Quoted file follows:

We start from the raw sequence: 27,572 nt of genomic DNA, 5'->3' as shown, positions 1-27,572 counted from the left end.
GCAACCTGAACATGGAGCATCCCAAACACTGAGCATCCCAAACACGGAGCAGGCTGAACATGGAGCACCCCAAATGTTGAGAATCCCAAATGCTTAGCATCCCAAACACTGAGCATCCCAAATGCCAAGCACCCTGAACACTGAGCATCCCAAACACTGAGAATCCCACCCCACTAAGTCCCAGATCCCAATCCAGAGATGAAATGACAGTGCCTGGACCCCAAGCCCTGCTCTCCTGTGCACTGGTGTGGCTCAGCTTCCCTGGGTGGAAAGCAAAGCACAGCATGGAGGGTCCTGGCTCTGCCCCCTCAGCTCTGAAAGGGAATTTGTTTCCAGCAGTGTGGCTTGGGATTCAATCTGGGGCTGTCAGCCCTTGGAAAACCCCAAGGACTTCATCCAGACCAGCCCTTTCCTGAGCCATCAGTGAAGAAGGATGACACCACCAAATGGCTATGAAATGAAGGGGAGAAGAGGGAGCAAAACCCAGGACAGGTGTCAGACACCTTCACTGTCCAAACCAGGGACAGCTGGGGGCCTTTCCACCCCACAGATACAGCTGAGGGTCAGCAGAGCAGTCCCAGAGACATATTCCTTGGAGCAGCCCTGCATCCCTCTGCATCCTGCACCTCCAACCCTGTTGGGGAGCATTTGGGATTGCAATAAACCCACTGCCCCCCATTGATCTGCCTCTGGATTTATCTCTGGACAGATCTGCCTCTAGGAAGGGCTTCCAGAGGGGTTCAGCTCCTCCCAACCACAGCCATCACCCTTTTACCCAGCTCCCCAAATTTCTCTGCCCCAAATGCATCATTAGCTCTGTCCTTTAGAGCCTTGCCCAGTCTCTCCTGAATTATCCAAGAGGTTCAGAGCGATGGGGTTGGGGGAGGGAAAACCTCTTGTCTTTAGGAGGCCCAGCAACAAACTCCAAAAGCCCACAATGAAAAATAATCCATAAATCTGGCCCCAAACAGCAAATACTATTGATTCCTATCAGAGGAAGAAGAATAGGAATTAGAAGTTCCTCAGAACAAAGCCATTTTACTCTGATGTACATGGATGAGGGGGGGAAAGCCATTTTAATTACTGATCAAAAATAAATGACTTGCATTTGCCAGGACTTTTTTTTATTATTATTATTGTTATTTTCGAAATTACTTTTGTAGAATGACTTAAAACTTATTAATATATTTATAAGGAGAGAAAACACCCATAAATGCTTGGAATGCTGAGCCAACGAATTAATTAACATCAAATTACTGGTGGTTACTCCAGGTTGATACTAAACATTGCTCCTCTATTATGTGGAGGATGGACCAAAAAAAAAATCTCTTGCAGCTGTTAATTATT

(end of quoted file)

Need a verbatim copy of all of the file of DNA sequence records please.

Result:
We start from the raw sequence: 27,572 nt of genomic DNA, 5'->3' as shown, positions 1-27,572 counted from the left end.
GCAACCTGAACATGGAGCATCCCAAACACTGAGCATCCCAAACACGGAGCAGGCTGAACATGGAGCACCCCAAATGTTGAGAATCCCAAATGCTTAGCATCCCAAACACTGAGCATCCCAAATGCCAAGCACCCTGAACACTGAGCATCCCAAACACTGAGAATCCCACCCCACTAAGTCCCAGATCCCAATCCAGAGATGAAATGACAGTGCCTGGACCCCAAGCCCTGCTCTCCTGTGCACTGGTGTGGCTCAGCTTCCCTGGGTGGAAAGCAAAGCACAGCATGGAGGGTCCTGGCTCTGCCCCCTCAGCTCTGAAAGGGAATTTGTTTCCAGCAGTGTGGCTTGGGATTCAATCTGGGGCTGTCAGCCCTTGGAAAACCCCAAGGACTTCATCCAGACCAGCCCTTTCCTGAGCCATCAGTGAAGAAGGATGACACCACCAAATGGCTATGAAATGAAGGGGAGAAGAGGGAGCAAAACCCAGGACAGGTGTCAGACACCTTCACTGTCCAAACCAGGGACAGCTGGGGGCCTTTCCACCCCACAGATACAGCTGAGGGTCAGCAGAGCAGTCCCAGAGACATATTCCTTGGAGCAGCCCTGCATCCCTCTGCATCCTGCACCTCCAACCCTGTTGGGGAGCATTTGGGATTGCAATAAACCCACTGCCCCCCATTGATCTGCCTCTGGATTTATCTCTGGACAGATCTGCCTCTAGGAAGGGCTTCCAGAGGGGTTCAGCTCCTCCCAACCACAGCCATCACCCTTTTACCCAGCTCCCCAAATTTCTCTGCCCCAAATGCATCATTAGCTCTGTCCTTTAGAGCCTTGCCCAGTCTCTCCTGAATTATCCAAGAGGTTCAGAGCGATGGGGTTGGGGGAGGGAAAACCTCTTGTCTTTAGGAGGCCCAGCAACAAACTCCAAAAGCCCACAATGAAAAATAATCCATAAATCTGGCCCCAAACAGCAAATACTATTGATTCCTATCAGAGGAAGAAGAATAGGAATTAGAAGTTCCTCAGAACAAAGCCATTTTACTCTGATGTACATGGATGAGGGGGGGAAAGCCATTTTAATTACTGATCAAAAATAAATGACTTGCATTTGCCAGGACTTTTTTTTATTATTATTATTGTTATTTTCGAAATTACTTTTGTAGAATGACTTAAAACTTATTAATATATTTATAAGGAGAGAAAACACCCATAAATGCTTGGAATGCTGAGCCAACGAATTAATTAACATCAAATTACTGGTGGTTACTCCAGGTTGATACTAAACATTGCTCCTCTATTATGTGGAGGATGGACCAAAAAAAAAATCTCTTGCAGCTGTTAATTATT